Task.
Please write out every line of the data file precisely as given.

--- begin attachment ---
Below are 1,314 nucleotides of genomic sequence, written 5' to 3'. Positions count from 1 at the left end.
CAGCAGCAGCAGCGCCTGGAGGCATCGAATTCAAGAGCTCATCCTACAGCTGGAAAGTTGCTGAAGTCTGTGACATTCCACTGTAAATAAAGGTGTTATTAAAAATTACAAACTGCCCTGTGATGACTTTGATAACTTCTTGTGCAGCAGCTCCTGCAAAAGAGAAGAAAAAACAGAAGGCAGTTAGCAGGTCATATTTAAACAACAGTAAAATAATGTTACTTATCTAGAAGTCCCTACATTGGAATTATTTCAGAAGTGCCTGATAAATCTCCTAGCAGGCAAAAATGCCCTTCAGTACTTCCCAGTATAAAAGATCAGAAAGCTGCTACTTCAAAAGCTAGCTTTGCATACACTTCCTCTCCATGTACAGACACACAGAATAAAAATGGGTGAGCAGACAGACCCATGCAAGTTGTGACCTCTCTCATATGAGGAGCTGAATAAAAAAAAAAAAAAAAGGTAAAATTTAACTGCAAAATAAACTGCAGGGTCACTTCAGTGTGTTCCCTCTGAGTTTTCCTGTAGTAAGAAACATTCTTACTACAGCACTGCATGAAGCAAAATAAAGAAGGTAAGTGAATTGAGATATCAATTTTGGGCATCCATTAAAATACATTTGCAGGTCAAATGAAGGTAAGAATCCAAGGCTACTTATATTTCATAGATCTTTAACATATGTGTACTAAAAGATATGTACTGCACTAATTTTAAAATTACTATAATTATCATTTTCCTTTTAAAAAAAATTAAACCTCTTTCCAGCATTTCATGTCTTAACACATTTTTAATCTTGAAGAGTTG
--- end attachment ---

Below are 1,314 nucleotides of genomic sequence, written 5' to 3'. Positions count from 1 at the left end.
CAGCAGCAGCAGCGCCTGGAGGCATCGAATTCAAGAGCTCATCCTACAGCTGGAAAGTTGCTGAAGTCTGTGACATTCCACTGTAAATAAAGGTGTTATTAAAAATTACAAACTGCCCTGTGATGACTTTGATAACTTCTTGTGCAGCAGCTCCTGCAAAAGAGAAGAAAAAACAGAAGGCAGTTAGCAGGTCATATTTAAACAACAGTAAAATAATGTTACTTATCTAGAAGTCCCTACATTGGAATTATTTCAGAAGTGCCTGATAAATCTCCTAGCAGGCAAAAATGCCCTTCAGTACTTCCCAGTATAAAAGATCAGAAAGCTGCTACTTCAAAAGCTAGCTTTGCATACACTTCCTCTCCATGTACAGACACACAGAATAAAAATGGGTGAGCAGACAGACCCATGCAAGTTGTGACCTCTCTCATATGAGGAGCTGAATAAAAAAAAAAAAAAAAGGTAAAATTTAACTGCAAAATAAACTGCAGGGTCACTTCAGTGTGTTCCCTCTGAGTTTTCCTGTAGTAAGAAACATTCTTACTACAGCACTGCATGAAGCAAAATAAAGAAGGTAAGTGAATTGAGATATCAATTTTGGGCATCCATTAAAATACATTTGCAGGTCAAATGAAGGTAAGAATCCAAGGCTACTTATATTTCATAGATCTTTAACATATGTGTACTAAAAGATATGTACTGCACTAATTTTAAAATTACTATAATTATCATTTTCCTTTTAAAAAAAATTAAACCTCTTTCCAGCATTTCATGTCTTAACACATTTTTAATCTTGAAGAGTTG